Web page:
Sorcha McKenna, managing partners, McKinsey & Company Dublin office
During a whistle-stop tour of the four stages of COVID-19 – the situation now, scenarios and path forward, planning ahead across multiple horizons and transitioning to the next normal – given at a Shannon Chamber webinar, the managing partner of McKinsey & Company’s Dublin office, Sorcha McKenna, presented two potential scenarios for when the next normal might happen.
The webinar was sponsored by Fine Grain Property, an Irish company that owns and manages 1 million sq. ft. of property in 15 locations in Ireland, where 7,000 people are employed, with many currently working off-site, and supported by Clare County Council. Over 300 people attended the webinar, such was the interest in the topic – how to restart national economies during the coronavirus crisis?
Prefacing her presentation with a caution that we cannot bank on how everything is going to change and that we have no idea at this stage what normal will mean, we do nevertheless, have to plan for a transition to new norms.
Against a background that official case and death counts worldwide may only be capturing a fraction of the true totals, that public intervention to date has been broadly successful and that there is evidence that there will be some recurrence of the virus, Ms McKenna suggested that scenarios for recovering from the economic impact of COVID-19 have to be gauged against a number of variables, namely: virus spread and public health response; the rapid and effective control of virus spread; effective response but (regional) virus recurrence and; a potential failure of the public health system to control the spread of the virus for an extended period of time, such as until a vaccine is available.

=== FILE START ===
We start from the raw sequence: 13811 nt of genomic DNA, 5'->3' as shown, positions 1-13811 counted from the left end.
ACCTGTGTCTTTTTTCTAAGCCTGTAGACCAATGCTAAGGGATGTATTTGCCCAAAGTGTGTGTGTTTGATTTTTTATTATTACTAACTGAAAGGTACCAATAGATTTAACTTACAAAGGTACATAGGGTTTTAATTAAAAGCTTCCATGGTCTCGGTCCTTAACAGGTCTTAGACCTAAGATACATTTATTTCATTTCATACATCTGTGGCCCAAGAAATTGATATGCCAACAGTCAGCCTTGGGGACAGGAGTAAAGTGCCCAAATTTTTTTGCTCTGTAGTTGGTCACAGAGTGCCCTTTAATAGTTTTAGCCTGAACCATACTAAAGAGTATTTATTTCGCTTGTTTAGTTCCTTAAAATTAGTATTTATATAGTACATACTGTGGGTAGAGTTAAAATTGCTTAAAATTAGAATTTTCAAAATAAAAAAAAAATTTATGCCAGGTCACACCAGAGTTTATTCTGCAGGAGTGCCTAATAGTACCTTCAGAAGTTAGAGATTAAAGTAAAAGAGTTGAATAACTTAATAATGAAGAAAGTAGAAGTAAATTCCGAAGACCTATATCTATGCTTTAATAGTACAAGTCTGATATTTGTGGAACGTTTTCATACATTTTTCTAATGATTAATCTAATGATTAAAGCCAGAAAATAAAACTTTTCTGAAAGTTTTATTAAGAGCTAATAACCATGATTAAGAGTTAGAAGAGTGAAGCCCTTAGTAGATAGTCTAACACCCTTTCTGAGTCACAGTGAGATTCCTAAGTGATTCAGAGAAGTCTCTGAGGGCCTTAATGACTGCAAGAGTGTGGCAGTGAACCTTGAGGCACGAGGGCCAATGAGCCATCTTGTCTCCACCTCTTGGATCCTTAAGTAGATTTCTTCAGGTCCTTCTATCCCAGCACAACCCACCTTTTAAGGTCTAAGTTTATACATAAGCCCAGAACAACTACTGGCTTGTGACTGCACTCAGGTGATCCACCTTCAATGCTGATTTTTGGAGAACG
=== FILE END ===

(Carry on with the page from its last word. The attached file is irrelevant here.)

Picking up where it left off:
Taking all of those factors into consideration, McKenna stated: “In a scenario where the virus is contained by mid Q2, when virus seasonality combined with a stronger public health response drives case reduction, countries like China would undergo a sharp but brief slowdown and relatively quickly rebound to pre-crisis levels of activity. In Europe and the US, monetary and fiscal policy would mitigate some of the economic damage with some delays in transmission, so that a strong rebound could begin after the virus was contained at the end of Q2, 2020.
“However, in a scenario where the virus spreads globally without a seasonal decline, overwhelming health systems, China would recover more slowly, be hurt by falling exports and its economy could face a potentially unprecedented contraction. The US and Europe would face a decline of 35 to 40 per cent at an annualised rate in Q2, with major economies in Europe registering similar performance. Unemployment would rise and we could witness a lot of business closures, creating a far slower recovery event after the virus in contained. Most countries would take more than two years to recover to pre-virus levels.
“The exact scenario is somewhere between both,” she added.
Advising companies to analyse the depth of the disruption on their businesses, the behavioural shift in demand for their products or services and how people will react generally in the transition period, Ms Kenna said that it is important to look at changes in market capitalisation by industry.